That didn’t stop me from enjoying myself thoroughly.  It was too warm for my personal comfort but I still love salt water.  I still love seeing kelp wash up on the shore.  More amusing when it washes up in a frightening heap at the feet of a tanned bikini-wearing smooth southern Californian.  I asked the ocean not to swallow me up – that if it has to kill me some day, please let it be on a cold wild Oregon beach.  Please let it not be hot.  Please let it be overt rather than insidious.

I love the birds.  I chased the gulls and talked to them.  Which explains the distance the humans kept from me.  The lady laughing at the sneaky waves grabbing her hems and talking to the birds.  I saw a group of pelicans flying which stopped me in my tracks.  I was also pleased to see the tiny little crabs digging themselves back under cover so fast it’s hard to catch them in the act.  It’s what keeps the gulls glued to the surf.  They’re trolling for bird snacks.

Today would be a good day to go to the beach at Pacific City where it’s likely to be much cooler than it is inland.  Instead I’m going to make a batch of pickled beans and squash.  I might even get enough blackberries to make a better second batch of jam.

I feel much better this weekend than I did on Friday.  Thanks to you- my reader friends, and to a few other friends who helped me feel so much less alone.  I deeply appreciate that.  I hope that the next time you need the same you won’t hesitate to ask me for my ear and time.  I promise it’s yours for the asking.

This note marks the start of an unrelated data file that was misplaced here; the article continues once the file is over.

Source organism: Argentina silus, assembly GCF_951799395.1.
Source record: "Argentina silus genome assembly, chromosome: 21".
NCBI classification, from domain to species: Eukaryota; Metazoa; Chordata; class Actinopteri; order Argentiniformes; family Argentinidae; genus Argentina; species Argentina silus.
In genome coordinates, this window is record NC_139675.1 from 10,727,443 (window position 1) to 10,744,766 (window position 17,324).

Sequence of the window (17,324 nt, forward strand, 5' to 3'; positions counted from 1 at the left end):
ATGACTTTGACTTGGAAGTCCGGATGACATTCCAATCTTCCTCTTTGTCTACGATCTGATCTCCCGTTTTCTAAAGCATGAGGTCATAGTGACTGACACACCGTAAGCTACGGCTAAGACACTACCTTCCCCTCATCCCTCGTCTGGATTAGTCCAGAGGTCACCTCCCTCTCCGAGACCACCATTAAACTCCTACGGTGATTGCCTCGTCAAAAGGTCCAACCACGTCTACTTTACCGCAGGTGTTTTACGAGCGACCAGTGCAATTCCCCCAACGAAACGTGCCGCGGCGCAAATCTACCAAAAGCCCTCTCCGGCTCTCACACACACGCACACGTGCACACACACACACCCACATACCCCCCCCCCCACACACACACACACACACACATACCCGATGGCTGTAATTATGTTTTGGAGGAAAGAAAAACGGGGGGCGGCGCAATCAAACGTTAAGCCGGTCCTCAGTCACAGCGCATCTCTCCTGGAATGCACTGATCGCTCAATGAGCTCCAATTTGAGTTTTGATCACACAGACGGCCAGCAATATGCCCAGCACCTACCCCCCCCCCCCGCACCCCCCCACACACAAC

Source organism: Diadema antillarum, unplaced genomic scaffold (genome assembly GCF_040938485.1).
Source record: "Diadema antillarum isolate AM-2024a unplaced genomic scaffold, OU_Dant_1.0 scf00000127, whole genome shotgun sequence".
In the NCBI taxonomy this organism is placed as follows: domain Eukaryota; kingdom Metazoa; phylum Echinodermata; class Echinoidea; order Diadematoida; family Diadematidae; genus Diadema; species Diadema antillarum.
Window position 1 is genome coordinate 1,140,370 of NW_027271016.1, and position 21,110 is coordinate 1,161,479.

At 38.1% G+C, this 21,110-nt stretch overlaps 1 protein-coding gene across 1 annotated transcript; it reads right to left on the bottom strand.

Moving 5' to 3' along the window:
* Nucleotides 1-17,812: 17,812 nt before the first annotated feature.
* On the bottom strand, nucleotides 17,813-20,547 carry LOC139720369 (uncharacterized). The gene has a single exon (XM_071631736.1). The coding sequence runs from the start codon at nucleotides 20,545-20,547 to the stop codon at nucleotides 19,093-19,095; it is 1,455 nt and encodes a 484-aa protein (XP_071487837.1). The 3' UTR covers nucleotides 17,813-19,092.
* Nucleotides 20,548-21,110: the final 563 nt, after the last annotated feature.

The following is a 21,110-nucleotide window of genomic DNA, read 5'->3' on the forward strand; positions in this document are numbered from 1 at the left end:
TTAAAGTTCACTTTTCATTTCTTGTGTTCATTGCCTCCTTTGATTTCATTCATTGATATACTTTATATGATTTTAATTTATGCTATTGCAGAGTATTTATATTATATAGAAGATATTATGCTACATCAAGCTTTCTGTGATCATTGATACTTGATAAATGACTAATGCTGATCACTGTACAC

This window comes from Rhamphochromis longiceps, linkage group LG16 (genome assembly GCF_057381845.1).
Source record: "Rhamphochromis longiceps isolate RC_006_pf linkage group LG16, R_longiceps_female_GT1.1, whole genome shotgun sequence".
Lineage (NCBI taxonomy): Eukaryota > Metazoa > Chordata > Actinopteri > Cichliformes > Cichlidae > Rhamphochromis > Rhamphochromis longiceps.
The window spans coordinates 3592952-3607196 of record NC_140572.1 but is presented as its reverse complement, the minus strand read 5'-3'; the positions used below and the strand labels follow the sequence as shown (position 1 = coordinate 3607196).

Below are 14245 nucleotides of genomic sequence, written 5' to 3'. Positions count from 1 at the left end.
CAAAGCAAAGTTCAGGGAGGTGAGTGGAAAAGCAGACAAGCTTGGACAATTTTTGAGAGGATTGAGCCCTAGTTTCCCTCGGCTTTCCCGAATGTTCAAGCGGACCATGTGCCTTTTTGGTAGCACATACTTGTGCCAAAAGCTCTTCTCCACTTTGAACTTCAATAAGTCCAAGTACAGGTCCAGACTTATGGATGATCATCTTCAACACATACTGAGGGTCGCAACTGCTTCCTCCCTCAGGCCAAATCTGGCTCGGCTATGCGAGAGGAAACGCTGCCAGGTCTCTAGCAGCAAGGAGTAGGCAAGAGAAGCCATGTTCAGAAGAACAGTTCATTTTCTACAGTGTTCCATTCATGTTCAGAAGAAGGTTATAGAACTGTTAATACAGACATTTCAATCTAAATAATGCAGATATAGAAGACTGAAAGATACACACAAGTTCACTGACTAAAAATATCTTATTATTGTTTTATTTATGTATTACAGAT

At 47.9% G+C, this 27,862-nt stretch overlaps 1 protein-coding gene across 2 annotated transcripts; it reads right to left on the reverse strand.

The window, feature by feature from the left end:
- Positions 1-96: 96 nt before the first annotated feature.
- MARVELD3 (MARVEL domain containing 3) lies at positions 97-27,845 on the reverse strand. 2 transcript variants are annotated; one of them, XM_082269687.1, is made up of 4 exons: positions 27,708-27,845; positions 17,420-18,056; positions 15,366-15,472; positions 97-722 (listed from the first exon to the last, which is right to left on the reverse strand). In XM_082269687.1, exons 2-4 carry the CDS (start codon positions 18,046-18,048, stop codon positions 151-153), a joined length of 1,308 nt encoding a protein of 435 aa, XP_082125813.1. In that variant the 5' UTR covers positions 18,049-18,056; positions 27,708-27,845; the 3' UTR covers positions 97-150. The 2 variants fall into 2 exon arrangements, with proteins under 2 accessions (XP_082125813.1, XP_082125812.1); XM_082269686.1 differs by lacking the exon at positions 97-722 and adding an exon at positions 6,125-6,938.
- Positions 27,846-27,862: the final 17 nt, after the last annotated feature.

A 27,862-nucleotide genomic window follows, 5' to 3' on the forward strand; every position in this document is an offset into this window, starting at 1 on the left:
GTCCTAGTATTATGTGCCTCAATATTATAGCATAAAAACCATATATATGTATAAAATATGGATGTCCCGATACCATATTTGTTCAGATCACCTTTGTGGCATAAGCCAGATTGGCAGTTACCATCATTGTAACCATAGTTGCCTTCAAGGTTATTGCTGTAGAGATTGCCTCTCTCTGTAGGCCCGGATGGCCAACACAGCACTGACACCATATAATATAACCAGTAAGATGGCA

4 comments

  1. Kathy says:

    Yes! I am drawn to the cold, misty beaches of Washington and Oregon, always have been. Although, now I too have a great fear of the tsunami swallowing me whole but I do find my way to the ocean every so often. I have been engulfed in my own swirl of muck and did not realize you were in a sinking hole. I’m sorry I wasn’t there to lend myself. xo

  2. angelina says:

    You’ve had so much to deal with Kathy- you need to keep all your energy together to get through your muck. And also- that scary situation you had is really quite a lot to be getting through on its own. We have got to plan another meet up in Portland soon!

  3. Winter beaches are definitely my favourite too but more the aggressive, pounding, no one in their right mind would go near that water type. I would probably like the quite muffled misty mornings too, they’re just not all that common for us so I have more experience with the other.

    Kind Regards
    Belinda

  4. Aimee says:

    I have a higher-than-is-probably-natural fear of tsunamis, too. The Tsunami Evacuation Route signs on our drive down to the Oregon Coast Saturday resulted in yet another tsunami nightmare. Thankfully not the recurring one I had as a child (which I’m convinced is actually a past-life memory), but just as bad.

    The beach I like most depends on my mood. I don’t like sand in my crevices (above my feet), so the sandy, lounging beaches have never been high on my list. However, I’m finding myself more drawn to them these days. It surprises me. Rocky beaches have always been fascinating. I love them.